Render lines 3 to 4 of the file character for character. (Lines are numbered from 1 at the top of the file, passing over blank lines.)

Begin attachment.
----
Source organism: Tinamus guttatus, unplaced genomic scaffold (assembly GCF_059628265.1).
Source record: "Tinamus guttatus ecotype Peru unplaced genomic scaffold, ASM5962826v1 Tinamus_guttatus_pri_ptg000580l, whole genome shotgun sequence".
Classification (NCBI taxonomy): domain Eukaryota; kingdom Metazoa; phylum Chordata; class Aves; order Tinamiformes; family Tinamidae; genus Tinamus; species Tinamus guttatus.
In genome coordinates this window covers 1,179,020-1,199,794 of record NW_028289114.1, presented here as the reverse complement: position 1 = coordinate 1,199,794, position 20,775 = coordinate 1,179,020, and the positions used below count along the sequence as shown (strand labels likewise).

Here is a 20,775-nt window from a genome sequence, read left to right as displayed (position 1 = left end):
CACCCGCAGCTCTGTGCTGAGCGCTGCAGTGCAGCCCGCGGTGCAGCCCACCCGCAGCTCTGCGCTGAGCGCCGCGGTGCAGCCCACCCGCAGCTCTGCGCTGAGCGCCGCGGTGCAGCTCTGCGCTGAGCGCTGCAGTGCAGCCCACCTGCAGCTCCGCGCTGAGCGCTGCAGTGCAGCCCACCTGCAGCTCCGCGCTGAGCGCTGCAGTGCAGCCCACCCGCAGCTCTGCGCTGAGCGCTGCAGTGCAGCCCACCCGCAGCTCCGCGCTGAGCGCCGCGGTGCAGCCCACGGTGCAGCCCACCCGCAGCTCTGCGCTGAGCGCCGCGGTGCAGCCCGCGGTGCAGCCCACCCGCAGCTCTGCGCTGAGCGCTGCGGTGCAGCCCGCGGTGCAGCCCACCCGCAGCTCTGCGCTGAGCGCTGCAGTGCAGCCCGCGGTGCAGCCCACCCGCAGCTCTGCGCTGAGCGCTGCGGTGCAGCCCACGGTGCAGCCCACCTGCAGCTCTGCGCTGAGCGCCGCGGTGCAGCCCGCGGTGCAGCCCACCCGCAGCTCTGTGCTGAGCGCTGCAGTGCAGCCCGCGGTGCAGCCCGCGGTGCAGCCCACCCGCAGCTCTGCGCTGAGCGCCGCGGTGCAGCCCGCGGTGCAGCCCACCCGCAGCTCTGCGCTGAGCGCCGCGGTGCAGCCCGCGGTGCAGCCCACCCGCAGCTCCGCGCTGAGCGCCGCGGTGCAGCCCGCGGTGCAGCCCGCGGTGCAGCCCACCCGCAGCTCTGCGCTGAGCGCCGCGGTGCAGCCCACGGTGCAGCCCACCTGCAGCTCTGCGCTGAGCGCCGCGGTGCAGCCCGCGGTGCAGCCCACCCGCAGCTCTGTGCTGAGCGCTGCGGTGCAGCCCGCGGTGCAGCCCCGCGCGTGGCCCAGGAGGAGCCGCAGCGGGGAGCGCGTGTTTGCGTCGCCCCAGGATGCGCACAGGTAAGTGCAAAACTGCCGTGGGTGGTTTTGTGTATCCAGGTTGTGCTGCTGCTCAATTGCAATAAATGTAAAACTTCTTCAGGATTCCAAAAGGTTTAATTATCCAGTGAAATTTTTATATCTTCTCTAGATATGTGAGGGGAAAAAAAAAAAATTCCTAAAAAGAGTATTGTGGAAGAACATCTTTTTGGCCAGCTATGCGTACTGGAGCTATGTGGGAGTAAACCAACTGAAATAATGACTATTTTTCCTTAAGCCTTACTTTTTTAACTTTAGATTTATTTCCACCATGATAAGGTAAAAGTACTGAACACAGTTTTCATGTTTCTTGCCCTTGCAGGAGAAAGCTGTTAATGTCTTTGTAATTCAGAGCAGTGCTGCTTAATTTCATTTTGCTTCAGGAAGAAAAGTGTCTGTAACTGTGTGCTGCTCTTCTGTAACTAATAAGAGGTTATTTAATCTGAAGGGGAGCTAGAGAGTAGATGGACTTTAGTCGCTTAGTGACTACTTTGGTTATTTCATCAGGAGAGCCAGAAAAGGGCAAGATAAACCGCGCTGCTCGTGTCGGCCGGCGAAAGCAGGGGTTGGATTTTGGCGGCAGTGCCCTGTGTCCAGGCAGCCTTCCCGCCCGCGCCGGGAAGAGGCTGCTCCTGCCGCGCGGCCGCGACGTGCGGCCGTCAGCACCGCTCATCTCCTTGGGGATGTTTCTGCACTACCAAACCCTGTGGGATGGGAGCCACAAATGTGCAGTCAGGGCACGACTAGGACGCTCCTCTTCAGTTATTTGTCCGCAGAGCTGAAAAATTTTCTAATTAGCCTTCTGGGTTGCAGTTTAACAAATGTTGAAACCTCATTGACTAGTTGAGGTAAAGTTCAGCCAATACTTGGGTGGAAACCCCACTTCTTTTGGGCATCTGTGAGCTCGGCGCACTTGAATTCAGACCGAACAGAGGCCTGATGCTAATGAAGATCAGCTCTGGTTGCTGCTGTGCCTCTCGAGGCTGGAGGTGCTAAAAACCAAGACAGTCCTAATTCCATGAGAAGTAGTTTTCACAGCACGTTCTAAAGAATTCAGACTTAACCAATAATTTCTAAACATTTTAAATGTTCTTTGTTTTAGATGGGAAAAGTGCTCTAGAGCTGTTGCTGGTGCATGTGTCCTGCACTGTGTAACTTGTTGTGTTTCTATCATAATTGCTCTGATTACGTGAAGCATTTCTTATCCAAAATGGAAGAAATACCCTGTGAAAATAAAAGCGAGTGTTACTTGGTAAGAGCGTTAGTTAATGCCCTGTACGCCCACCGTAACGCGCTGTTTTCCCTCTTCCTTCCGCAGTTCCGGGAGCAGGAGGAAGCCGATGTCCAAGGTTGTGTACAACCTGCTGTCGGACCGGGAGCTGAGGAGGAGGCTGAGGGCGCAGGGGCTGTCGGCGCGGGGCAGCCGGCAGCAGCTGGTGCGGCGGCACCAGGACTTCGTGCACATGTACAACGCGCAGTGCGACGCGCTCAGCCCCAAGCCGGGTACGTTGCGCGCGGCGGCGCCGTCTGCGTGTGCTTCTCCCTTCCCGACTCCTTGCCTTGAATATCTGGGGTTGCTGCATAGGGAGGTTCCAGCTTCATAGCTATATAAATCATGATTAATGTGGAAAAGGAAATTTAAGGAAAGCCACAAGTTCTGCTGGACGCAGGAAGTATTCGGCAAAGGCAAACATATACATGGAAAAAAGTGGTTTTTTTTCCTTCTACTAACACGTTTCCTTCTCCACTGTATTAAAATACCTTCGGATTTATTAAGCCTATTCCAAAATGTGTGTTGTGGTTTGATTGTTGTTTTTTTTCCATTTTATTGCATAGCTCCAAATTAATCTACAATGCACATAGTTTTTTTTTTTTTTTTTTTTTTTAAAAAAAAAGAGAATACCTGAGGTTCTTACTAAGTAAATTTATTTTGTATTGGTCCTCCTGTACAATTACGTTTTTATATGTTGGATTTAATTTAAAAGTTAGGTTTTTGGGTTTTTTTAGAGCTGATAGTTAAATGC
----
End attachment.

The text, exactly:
Classification (NCBI taxonomy): domain Eukaryota; kingdom Metazoa; phylum Chordata; class Aves; order Tinamiformes; family Tinamidae; genus Tinamus; species Tinamus guttatus.
In genome coordinates this window covers 1,179,020-1,199,794 of record NW_028289114.1, presented here as the reverse complement: position 1 = coordinate 1,199,794, position 20,775 = coordinate 1,179,020, and the positions used below count along the sequence as shown (strand labels likewise).